We didn’t think about it too long when we got the chance to host the only european qualifier for the prestigious World Tournament of 14.1. And so it came that 18 of the top european players met last weekend to fight for two spots for New York and 800,- Euro each for travel expenses. The qualifier was played with a double elimination format, races to 125.
Lackner marches, Scharbach fights
On the first day, Andre Lackner and Frank Scharbach fought their way through the winner’s bracket and should clash on sunday to play for the first spot in New York. Scharbach won two very close matches, one against Tobias Bongers with 125:120 and the next one 125:119 against Sebastian Ludwig, where he trailed 60:119 and sealed the deal with a very nice 65 and out. Lackner crushed the competition on day one, none of his opponents got more than 50 points, some of them names like Dieter Johns and Jörn Kaplan. In the loser’s bracket, Manuel Ederer, Marco Spitzky, Tobias Bongers, Jörn Kaplan, Thomas Damm and Sebastian Ludwig survived day 1.
Spectators also saw some well-known players drop out early: Dieter Johns, Tobias Hoiß and Stefan Nölle had to pack their stuff after day 1.
Showdown on sunday
Sunday was decision day for the remaining eight players. Andre Lackner and Frank Scharbach clashed in a race to 150 for the first spot in New York. The winner would be qualified, the loser would get another chance later in the tournament. One could tell that both players were aware of what they were playing for. Gone was the relaxed and confident play both showed on saturday. Both were struggeling to get a feel for the table, with Lackner getting a better start and leading somewhat like 100:50. But Frank Scharbach never gave up and almost tied the match. But finally, he made one or two mistakes to much while Berlin local Andre Lackner made some crucial high-pressure shots and won the match with 150:107.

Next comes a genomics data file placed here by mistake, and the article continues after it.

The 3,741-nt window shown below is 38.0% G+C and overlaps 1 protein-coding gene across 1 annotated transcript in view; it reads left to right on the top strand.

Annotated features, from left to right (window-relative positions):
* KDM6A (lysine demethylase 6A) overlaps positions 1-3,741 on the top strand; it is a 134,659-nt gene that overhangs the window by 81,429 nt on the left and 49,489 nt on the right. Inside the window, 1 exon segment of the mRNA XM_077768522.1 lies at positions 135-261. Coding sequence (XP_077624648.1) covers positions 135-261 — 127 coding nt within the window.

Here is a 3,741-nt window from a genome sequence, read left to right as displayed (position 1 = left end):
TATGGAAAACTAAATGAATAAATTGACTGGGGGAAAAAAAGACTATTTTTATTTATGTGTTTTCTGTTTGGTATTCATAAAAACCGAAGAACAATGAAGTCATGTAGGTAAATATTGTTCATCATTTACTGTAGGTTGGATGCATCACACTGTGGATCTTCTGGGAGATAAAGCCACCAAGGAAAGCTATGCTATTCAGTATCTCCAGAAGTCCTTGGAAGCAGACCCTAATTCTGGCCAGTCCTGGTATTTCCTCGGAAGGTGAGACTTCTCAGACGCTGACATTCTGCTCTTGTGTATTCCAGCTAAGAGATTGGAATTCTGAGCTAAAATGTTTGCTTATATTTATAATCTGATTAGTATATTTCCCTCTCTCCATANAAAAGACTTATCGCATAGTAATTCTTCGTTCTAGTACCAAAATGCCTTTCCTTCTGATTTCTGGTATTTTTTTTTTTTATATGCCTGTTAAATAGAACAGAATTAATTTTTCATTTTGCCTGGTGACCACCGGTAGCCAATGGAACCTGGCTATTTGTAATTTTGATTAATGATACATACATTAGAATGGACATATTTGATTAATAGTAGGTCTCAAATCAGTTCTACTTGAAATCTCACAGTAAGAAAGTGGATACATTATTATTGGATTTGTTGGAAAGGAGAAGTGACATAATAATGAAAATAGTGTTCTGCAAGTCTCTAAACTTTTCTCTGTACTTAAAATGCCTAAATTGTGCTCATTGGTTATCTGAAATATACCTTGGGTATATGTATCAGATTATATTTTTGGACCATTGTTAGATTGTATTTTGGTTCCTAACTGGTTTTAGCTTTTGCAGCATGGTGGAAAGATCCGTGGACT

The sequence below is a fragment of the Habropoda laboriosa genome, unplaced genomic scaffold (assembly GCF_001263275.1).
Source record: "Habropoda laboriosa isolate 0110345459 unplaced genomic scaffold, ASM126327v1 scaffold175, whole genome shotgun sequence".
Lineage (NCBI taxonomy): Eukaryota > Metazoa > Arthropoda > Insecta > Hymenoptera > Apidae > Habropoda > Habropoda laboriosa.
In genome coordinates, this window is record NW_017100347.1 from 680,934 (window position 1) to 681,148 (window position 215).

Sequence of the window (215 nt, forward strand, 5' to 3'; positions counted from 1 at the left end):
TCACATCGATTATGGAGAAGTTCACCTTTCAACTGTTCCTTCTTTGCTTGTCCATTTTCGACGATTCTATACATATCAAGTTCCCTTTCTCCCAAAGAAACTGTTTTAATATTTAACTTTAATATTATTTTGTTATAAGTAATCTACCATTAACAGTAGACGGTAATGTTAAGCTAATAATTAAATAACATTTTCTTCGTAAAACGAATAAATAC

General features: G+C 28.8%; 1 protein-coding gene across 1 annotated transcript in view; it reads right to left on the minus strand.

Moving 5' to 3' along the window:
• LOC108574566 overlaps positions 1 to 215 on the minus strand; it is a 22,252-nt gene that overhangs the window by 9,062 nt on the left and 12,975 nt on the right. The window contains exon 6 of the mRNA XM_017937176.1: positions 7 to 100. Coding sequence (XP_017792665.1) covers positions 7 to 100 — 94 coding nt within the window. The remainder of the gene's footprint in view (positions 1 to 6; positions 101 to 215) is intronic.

Make sure to activate the english subtitles in the video!
In the loser’s bracket, Marco Spitzky dominated Ederer, Ludwig and Kaplan and deserved his shot for the ticket to NY. In the match for the second spot, he faced Frank Scharbach again. In a race to 150, we saw a fight between traditional and modern 14.1. Scharbach used his meticulous planning skills, carefully splitting clusters and superb pattern play, while Spitzky favored the powerfull smash-and-runout style of modern straight pool players. Unfortunately, he was a little too dynamic, ran out of position a couple of times and made more mistakes than he could afford against Scharbach. Scharbach played the tournament high-run of 73 on these tight Diamond tables and sealed the deal with a clear 150:101 win. So finally, Andre Lackner and Frank Scharbach will be taking part in the 74th World Tournament of 14.1 in New York, from Aug. 4-9 at Steinway Cafe & Billiards in Queens.